Consumer Bureau to Investigate 'Fake' Rulemaking Comments
Wall Street Journal identified thousands of fictional commenters writing to four agencies.
Mick Mulvaney, the White House budget director now doubling as acting director of the Consumer Financial Protection Bureau, plans to look into the illegal submission of fake public comments during agency rulemakings.
The Wall Street Journal, in a Wednesday front-page story following a lengthy investigation, uncovered thousands of “fraudulent comments on regulatory dockets at federal agencies, some using what appear to be stolen identities posted by computers programmed to pile comments onto the dockets.”
The fake names, some from deceased individuals, were identified after the Journal and contractor Quid Inc. used analytics to isolate duplicated verbatim phrasing in comments sent to four agencies: the CFPB, the Federal Communications Commission, the Federal Energy Regulatory Commission, and the Securities and Exchange Commission.
The comments dealt with such proposed rules as the FCC’s plan to undo the Obama administration’s “net neutrality” regulations and the consumer bureau’s rules cracking down on unscrupulous payday lenders. Instances of fake names or unauthorized use of names were found in comments from activists in both the anti-regulatory and pro-regulatory camps.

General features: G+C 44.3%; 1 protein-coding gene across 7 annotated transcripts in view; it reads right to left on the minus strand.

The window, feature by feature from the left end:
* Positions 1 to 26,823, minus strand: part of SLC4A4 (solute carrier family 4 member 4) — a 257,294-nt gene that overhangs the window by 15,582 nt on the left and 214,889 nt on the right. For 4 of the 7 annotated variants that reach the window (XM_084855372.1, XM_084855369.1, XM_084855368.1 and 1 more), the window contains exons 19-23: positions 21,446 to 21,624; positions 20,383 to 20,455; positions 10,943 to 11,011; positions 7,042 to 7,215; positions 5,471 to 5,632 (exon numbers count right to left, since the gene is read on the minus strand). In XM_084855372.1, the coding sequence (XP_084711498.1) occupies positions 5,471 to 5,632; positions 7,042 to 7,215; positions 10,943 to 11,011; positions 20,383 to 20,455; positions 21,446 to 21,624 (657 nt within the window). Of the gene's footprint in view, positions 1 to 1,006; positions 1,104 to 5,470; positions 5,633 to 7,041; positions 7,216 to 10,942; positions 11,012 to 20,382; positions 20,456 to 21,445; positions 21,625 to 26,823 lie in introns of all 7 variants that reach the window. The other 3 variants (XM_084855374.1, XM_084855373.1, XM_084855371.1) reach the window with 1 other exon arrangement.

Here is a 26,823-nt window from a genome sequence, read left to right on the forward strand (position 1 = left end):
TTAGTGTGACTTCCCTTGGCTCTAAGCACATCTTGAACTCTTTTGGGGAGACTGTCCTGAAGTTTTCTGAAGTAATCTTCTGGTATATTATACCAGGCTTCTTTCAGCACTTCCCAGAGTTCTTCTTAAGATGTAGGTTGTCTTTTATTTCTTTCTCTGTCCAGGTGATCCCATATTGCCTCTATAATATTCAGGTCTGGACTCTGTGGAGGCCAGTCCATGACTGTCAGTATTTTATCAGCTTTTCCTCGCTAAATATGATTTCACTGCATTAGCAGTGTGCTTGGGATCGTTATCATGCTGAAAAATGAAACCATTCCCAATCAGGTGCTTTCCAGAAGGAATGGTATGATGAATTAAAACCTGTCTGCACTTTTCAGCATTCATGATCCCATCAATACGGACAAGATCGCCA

On Wednesday, both Sen. Ron Wyden, D-Ore., and Rep. Mike Coffman, R-Colo., cited the Journal's story in asking the FCC to delay Thursday's controversial vote on net neutrality, the paper reported.
“It is a federal felony to knowingly make false, fictitious or fraudulent statements to a U.S. agency,” the article noted. But “mass emailings of duplicate comments aren’t considered fraud if groups submitting them have authorization from individuals named.”
Public comments submitted to agencies via the Federal Register under the 1946 Administrative Procedures Act are the responsibility of each individual agency, though many agencies (only the consumer bureau among the four the Journal studied) participate in the centralization effort that posts rules on the website Regulations.gov, launched by the Environmental Protection Agency.
The four agencies all told the newspaper they are unable to police the use of fake names, which is not required under the Administrative Procedures Act.
Asked by Government Executive for comment, senior adviser John Czwartacki said, “Director Mulvaney is concerned about any inauthentic data that comes to the bureau. We intend to look into this matter further.”
The bureau noted that its focuses on the substance, ideas and data of the comments. It is not its practice to require commenters to submit the type of information that helps in authenticating their comments, a spokesman said. Commenters do not always provide identifying or contact information, as comments are generally publicly posted in an unedited form.
NEXT STORY: The Debt Ceiling Is a Farce